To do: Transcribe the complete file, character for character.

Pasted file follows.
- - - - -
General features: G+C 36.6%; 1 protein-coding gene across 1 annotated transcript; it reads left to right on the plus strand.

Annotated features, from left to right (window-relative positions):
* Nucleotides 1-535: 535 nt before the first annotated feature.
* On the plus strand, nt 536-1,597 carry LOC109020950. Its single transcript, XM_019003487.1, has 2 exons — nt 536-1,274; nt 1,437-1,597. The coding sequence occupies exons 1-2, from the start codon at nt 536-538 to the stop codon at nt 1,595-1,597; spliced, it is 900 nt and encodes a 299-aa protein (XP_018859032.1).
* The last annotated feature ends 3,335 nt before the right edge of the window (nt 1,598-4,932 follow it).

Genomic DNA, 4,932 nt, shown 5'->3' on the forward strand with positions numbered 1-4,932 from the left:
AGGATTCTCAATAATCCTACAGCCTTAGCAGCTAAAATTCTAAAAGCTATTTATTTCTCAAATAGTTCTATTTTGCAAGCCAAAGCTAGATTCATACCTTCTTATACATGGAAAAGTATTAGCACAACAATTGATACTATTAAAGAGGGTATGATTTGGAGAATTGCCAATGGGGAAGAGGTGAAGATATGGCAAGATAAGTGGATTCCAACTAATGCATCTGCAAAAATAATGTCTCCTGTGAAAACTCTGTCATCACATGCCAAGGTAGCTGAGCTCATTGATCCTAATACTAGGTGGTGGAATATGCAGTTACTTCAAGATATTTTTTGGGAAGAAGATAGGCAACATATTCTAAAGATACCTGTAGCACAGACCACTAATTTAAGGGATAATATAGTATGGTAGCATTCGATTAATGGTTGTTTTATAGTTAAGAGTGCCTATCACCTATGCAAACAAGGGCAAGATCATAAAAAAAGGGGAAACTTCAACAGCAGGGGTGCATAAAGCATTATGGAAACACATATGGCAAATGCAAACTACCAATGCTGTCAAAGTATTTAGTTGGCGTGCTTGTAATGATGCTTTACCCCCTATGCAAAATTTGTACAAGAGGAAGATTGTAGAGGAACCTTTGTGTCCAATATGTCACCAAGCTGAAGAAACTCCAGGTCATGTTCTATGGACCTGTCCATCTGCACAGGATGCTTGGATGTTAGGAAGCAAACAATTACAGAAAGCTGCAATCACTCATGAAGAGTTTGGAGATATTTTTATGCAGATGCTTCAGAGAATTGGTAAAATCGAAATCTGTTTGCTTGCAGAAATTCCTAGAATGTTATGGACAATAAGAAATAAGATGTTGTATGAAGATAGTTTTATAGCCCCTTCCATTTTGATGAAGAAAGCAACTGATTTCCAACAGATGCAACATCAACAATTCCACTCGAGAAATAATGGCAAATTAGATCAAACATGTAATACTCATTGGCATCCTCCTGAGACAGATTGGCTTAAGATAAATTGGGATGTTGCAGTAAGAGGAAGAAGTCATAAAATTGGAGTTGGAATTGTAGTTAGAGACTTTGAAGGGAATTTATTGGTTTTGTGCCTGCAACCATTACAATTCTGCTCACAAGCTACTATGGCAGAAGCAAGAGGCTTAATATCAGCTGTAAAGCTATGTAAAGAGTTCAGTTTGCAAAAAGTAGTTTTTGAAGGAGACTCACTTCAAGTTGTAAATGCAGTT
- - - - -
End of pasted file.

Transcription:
General features: G+C 36.6%; 1 protein-coding gene across 1 annotated transcript; it reads left to right on the plus strand.

Annotated features, from left to right (window-relative positions):
* Nucleotides 1-535: 535 nt before the first annotated feature.
* On the plus strand, nt 536-1,597 carry LOC109020950. Its single transcript, XM_019003487.1, has 2 exons — nt 536-1,274; nt 1,437-1,597. The coding sequence occupies exons 1-2, from the start codon at nt 536-538 to the stop codon at nt 1,595-1,597; spliced, it is 900 nt and encodes a 299-aa protein (XP_018859032.1).
* The last annotated feature ends 3,335 nt before the right edge of the window (nt 1,598-4,932 follow it).

Genomic DNA, 4,932 nt, shown 5'->3' on the forward strand with positions numbered 1-4,932 from the left:
AGGATTCTCAATAATCCTACAGCCTTAGCAGCTAAAATTCTAAAAGCTATTTATTTCTCAAATAGTTCTATTTTGCAAGCCAAAGCTAGATTCATACCTTCTTATACATGGAAAAGTATTAGCACAACAATTGATACTATTAAAGAGGGTATGATTTGGAGAATTGCCAATGGGGAAGAGGTGAAGATATGGCAAGATAAGTGGATTCCAACTAATGCATCTGCAAAAATAATGTCTCCTGTGAAAACTCTGTCATCACATGCCAAGGTAGCTGAGCTCATTGATCCTAATACTAGGTGGTGGAATATGCAGTTACTTCAAGATATTTTTTGGGAAGAAGATAGGCAACATATTCTAAAGATACCTGTAGCACAGACCACTAATTTAAGGGATAATATAGTATGGTAGCATTCGATTAATGGTTGTTTTATAGTTAAGAGTGCCTATCACCTATGCAAACAAGGGCAAGATCATAAAAAAAGGGGAAACTTCAACAGCAGGGGTGCATAAAGCATTATGGAAACACATATGGCAAATGCAAACTACCAATGCTGTCAAAGTATTTAGTTGGCGTGCTTGTAATGATGCTTTACCCCCTATGCAAAATTTGTACAAGAGGAAGATTGTAGAGGAACCTTTGTGTCCAATATGTCACCAAGCTGAAGAAACTCCAGGTCATGTTCTATGGACCTGTCCATCTGCACAGGATGCTTGGATGTTAGGAAGCAAACAATTACAGAAAGCTGCAATCACTCATGAAGAGTTTGGAGATATTTTTATGCAGATGCTTCAGAGAATTGGTAAAATCGAAATCTGTTTGCTTGCAGAAATTCCTAGAATGTTATGGACAATAAGAAATAAGATGTTGTATGAAGATAGTTTTATAGCCCCTTCCATTTTGATGAAGAAAGCAACTGATTTCCAACAGATGCAACATCAACAATTCCACTCGAGAAATAATGGCAAATTAGATCAAACATGTAATACTCATTGGCATCCTCCTGAGACAGATTGGCTTAAGATAAATTGGGATGTTGCAGTAAGAGGAAGAAGTCATAAAATTGGAGTTGGAATTGTAGTTAGAGACTTTGAAGGGAATTTATTGGTTTTGTGCCTGCAACCATTACAATTCTGCTCACAAGCTACTATGGCAGAAGCAAGAGGCTTAATATCAGCTGTAAAGCTATGTAAAGAGTTCAGTTTGCAAAAAGTAGTTTTTGAAGGAGACTCACTTCAAGTTGTAAATGCAGTT